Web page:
Surrounded by enemies and fickle friends, Israel maintains a constant vigil for threats ranging from terrorists to ballistic missiles.

So how could more than 1,500 Hamas militants storm into southern Israel without its defenders seeing it coming? Why did it take hours and days for the Israeli military to send reinforcements to rescue the beleaguered border towns and kibbutzim?

No one wants an answer more than the Israeli public: once the shooting stops, there will be an investigation — just like the Agranat Commission after the 1973 Yom Kippur War — that may result in the ouster of Prime Minister Benjamin Netanyahu.

Yet the Israelis aren’t the only ones who need to ask hard questions. If Israel can be caught so totally by surprise, then how about NATO? If Russia — or some Kremlin-sponsored insurgent group — were to launch such an attack, how prepared would European nations be?

There are a lot of disturbing issues raised by Hamas’s October 7 assault, which slaughtered more than 1,400 Israelis, mostly civilians. Even Hamas didn’t expect to penetrate 10 miles inside Israel so easily.

A high-tech military was humbled — at least temporarily — by a low-tech adversary using pickup trucks, bulldozers, and motorbikes. The small drones that knocked out Israeli border sensors and tanks, and the motorized paragliders that flew over the fence, can be bought online by any individual with a credit card. Even the homemade rockets that diverted Israeli attention while the ground assault commenced can be built in a garage.

And that provides the first answer to the question of what happened. Technological arrogance was at the heart of the Israeli debacle. For example, the media fawned over Israel’s Gaza defense system, which included autonomous armored vehicles and AI-controlled machine guns. For Israel and NATO, which prefer to risk machines rather than men, this seemed the casualty-free future of war.

Yet the expensive robotic gun towers were knocked out by cheap robotic drones. Nor was it robots that held off the attackers. The Israeli death toll would have been far higher but for a few desperate kibbutz guards and reservists grabbing rifles and jumping into their cars as they headed to the border.

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The post-10/7 investigation will focus on the greatest mystery of the disaster: how could Israeli intelligence not glimpse the warning signs of an invasion? Israeli maintained — or was thought to maintain — careful watch over Gaza, from aerial drones to a network of human spies and informants. Failure to spot a small cell of suicide bombers is one thing; failure to detect preparations for what was nearly a brigade-sized assault is something else.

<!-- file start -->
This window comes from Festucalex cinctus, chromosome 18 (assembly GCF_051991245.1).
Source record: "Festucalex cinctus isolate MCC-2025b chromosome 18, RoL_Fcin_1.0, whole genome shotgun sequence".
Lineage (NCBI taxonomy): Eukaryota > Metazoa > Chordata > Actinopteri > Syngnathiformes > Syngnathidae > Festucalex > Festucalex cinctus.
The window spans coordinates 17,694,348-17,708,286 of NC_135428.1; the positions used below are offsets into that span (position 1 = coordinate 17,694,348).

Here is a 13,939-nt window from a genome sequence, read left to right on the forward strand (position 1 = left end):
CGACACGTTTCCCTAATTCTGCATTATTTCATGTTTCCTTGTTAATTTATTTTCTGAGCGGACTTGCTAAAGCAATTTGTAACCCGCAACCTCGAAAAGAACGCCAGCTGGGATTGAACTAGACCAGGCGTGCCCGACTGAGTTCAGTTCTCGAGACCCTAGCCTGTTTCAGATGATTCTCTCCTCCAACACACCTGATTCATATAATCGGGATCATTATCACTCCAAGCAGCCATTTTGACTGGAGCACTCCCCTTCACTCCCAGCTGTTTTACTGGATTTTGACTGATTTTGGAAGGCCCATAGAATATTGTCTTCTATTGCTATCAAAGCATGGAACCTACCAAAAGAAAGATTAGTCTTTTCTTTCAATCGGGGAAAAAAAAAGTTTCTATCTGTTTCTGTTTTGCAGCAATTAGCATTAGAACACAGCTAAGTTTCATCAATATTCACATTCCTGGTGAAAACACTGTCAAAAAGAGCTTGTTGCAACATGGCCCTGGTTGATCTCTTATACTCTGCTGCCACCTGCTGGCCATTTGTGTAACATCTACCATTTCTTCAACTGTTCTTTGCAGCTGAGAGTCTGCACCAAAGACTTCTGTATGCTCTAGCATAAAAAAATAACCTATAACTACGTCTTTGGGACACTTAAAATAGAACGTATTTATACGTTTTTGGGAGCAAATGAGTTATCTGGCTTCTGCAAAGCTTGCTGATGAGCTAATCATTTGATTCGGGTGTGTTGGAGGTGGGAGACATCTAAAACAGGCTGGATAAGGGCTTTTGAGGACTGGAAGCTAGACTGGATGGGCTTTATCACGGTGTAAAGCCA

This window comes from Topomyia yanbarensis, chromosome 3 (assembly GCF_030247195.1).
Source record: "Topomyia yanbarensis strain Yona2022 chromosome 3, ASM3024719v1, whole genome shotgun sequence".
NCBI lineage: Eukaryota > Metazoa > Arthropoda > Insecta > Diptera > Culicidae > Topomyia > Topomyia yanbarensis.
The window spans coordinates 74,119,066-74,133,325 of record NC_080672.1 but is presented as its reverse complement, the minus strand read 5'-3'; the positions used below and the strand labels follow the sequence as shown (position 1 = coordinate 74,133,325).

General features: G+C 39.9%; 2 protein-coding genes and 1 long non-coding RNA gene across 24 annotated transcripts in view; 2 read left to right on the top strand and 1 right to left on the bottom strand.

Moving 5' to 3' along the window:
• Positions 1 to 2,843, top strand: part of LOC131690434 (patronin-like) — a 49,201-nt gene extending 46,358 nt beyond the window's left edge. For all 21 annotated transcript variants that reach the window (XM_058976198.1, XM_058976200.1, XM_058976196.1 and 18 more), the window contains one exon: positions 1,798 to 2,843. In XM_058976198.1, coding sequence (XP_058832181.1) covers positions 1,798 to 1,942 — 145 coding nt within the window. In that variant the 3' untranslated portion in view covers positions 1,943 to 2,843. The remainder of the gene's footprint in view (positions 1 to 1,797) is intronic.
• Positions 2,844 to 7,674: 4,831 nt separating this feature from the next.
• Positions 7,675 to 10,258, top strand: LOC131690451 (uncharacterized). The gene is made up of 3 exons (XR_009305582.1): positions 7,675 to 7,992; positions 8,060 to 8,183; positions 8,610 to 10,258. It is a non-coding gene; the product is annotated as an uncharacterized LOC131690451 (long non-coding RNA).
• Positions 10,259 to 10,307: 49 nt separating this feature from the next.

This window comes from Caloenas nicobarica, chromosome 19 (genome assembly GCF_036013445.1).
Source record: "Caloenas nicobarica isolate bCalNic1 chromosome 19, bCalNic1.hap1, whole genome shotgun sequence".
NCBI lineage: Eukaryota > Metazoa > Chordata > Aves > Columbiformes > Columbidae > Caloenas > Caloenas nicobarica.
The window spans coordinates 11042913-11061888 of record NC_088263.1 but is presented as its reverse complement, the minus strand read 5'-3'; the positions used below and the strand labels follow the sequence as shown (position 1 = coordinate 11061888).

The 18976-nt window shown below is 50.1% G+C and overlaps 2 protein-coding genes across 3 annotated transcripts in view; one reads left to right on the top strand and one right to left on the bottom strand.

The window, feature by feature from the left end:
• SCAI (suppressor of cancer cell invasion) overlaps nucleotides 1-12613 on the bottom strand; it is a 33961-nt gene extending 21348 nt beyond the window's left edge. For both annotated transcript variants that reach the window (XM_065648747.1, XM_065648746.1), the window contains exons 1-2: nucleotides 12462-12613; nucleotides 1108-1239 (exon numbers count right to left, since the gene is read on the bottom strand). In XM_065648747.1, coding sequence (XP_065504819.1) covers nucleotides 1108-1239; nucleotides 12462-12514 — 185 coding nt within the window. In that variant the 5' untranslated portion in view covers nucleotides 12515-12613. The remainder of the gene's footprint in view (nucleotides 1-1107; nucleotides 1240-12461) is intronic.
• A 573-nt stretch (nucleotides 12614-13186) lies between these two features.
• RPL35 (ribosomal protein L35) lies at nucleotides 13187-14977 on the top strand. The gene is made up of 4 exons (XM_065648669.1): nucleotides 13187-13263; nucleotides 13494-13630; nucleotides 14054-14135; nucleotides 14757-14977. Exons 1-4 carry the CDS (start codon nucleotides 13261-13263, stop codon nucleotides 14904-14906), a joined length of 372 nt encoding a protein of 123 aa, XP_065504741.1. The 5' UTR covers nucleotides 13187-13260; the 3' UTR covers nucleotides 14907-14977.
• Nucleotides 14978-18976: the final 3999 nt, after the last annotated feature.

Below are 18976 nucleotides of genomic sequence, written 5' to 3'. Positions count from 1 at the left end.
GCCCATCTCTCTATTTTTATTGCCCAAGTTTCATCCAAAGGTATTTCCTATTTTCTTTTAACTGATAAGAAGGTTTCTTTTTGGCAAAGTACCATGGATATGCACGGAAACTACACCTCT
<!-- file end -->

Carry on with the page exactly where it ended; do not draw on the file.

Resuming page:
Technology was again the problem. Cell phone monitoring could pick up nothing when Hamas communicated over landlines buried in the vast tunnel complex under Gaza. And anyway, there are reports that Israel — and the US — had stopped monitoring Hamas communications, including walkie-talkie sets.

That deadly silence was filled by Israelis who came to believe what they wanted to believe — that Hamas was responding to economic incentives – and fear of retaliation – and that it would keep the group relatively quiet while normalization continued between Israel and the Arab world. No technology can compensate for complacency and overconfidence.

So, what are the lessons for America, Europe, Taiwan, and the rest of the world? One is that drones and electronic eavesdropping have not eliminated the possibility of strategic surprise. Hamas didn’t have jets or tanks, but it did have the capability to carefully observe Israeli weaknesses and conduct meticulous planning.

Another is that non-state actors, such as Hamas and Hezbollah, have acquired state-level capabilities. The Hamas unit that smashed through the border wasn’t a ragtag band of militants, but a light infantry or commando force proficient at raiding tactics.

10/7 also shows that borders need to be guarded not just by robots or sensors, but also by boots on the ground. With 1,600 miles of border to protect from Russia — some of it in remote and rugged areas such as Northern Europe — NATO faces a huge challenge, not least because some of its armies are undermanned and less than alert.

On the tactical level, Hamas achieved brilliant success. But its goal was no more than killing or kidnapping as many Israelis as it could. Many of the attackers were eventually killed, and 2 million Gazans are now suffering a terrible retaliation. For Hamas, that’s irrelevant. They’re just martyrs for the cause.

That’s no different than Russia expending waves of ill-armed and poorly trained conscripts and convicts as mere cannon fodder. Examining the damage and disruption inflicted by Hamas, some authoritarian regimes may look at this operation as a low-cost way of hurting their opponents. That their own people would also suffer is just a cost of doing business.

Michael Peck is a defense writer whose work has appeared in Foreign Policy, Forbes, Defense News, Business Insider, and other publications. He holds an MA in political science from Rutgers University. Follow him on Twitter and LinkedIn.

Europe’s Edge is CEPA’s online journal covering critical topics on the foreign policy docket across Europe and North America. All opinions are those of the author and do not necessarily represent the position or views of the institutions they represent or the Center for European Policy Analysis.

Europe's Edge
CEPA’s online journal covering critical topics on the foreign policy docket across Europe and North America.
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